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Contents SUMMARY 1 1 INTRODUCTION 15 Study Overview, 15 Nature of the Mathematical Sciences, 19 Everyone Should Care About the Mathematical Sciences, 21 Structure of the Report, 25 2 VITALITY OF THE MATHEMATICAL SCIENCES 27 The Topology of Three-Dimensional Spaces, 28 Uncertainty Quantification, 32 The Mathematical Sciences and Social Networks, 33 The Protein-Folding Problem, 35 The Fundamental Lemma, 37 Primes in Arithmetic Progression, 39 Hierarchical Modeling, 40 Algorithms and Complexity, 42 Inverse Problems: Visibility and Invisibility, 44 The Interplay of Geometry and Theoretical Physics, 46 New Frontiers in Statistical Inference, 50 Economics and Business: Mechanism Design, 53 Mathematical Sciences and Medicine, 54 Compressed Sensing, 55 xiii

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xiv CONTENTS 3 CONNECTIONS BETWEEN THE MATHEMATICAL SCIENCES AND OTHER FIELDS 58 Introduction, 58 Broadening the Definition of the Mathematical Sciences, 59 Implications of the Broadening of the Mathematical Sciences, 66 Two Major Drivers of Expansion: Computation and Big Data, 71 Contributions of Mathematical Sciences to Science and Engineering, 82 Contributions of Mathematical Sciences to Industry, 82 Contributions of Mathematical Sciences to National Security, 87 4 IMPORTANT TRENDS IN THE MATHEMATICAL SCIENCES 93 Increasing Importance of Connections for Mathematical Sciences Research, 93 Innovation in Modes for Scholarly Interactions and Professional Growth, 99 The Mathematical Sciences Should More Thoroughly Embrace Computing, 106 Funding Implications of Increasing Connectivity of the Mathematical Sciences, 107 A Vision for 2025, 110 5 PEOPLE IN THE MATHEMATICAL SCIENCES ENTERPRISE 116 Introduction, 116 Changing Demand for the Mathematical Sciences, 117 The Typical Educational Path in the Mathematical Sciences Needs Adjustments, 124 Attracting More Women and Underrepresented Minorities to the Mathematical Sciences, 128 The Critical Role of K-12 Mathematics and Statistics Education, 137 Enrichment for Precollege Students with Clear Talent in Mathematics and Statistics, 140 6 THE CHANGING ACADEMIC CONTEXT 145 APPENDIXES A Past Strategic Studies 155 B Meeting Agendas and Other Inputs to the Study 159 C Basic Data about the U.S. Mathematical Sciences 163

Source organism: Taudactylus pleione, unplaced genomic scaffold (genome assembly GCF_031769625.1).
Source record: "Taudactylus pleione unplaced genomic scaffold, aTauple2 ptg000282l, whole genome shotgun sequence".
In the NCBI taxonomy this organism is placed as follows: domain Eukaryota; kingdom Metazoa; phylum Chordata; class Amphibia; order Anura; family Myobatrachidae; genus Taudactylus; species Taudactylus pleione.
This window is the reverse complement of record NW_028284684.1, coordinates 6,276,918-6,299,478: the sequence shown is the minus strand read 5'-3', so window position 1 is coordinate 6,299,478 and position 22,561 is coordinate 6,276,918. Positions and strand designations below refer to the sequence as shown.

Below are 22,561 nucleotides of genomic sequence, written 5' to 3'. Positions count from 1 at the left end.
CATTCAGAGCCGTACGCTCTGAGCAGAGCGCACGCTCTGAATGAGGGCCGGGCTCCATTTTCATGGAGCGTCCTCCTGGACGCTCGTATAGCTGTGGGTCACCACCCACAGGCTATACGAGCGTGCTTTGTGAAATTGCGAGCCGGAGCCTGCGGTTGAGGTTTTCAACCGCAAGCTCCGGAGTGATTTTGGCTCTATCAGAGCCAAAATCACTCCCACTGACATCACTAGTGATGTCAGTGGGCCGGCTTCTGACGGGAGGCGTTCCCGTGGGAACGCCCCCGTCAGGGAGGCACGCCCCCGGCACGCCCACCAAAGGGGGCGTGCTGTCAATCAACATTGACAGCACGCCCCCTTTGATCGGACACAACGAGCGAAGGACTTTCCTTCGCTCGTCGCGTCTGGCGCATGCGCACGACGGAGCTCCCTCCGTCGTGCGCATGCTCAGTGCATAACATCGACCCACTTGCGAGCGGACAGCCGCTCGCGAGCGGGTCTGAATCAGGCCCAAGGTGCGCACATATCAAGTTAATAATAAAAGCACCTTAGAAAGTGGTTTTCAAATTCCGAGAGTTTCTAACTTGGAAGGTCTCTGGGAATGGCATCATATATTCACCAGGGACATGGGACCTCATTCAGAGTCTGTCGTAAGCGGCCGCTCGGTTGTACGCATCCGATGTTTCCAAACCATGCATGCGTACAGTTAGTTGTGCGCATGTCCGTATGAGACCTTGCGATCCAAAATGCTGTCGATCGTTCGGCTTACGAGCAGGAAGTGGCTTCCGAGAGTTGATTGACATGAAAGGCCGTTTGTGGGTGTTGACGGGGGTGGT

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CONTENTS xv D Examples of the Mathematical Sciences Support of Science and Engineering 175 E Illustrative Programs Aimed at Increasing Participation in the Mathematical Sciences by Women and Underrepresented Minorities 190 F Biographical Sketches of Committee Members and Staff 197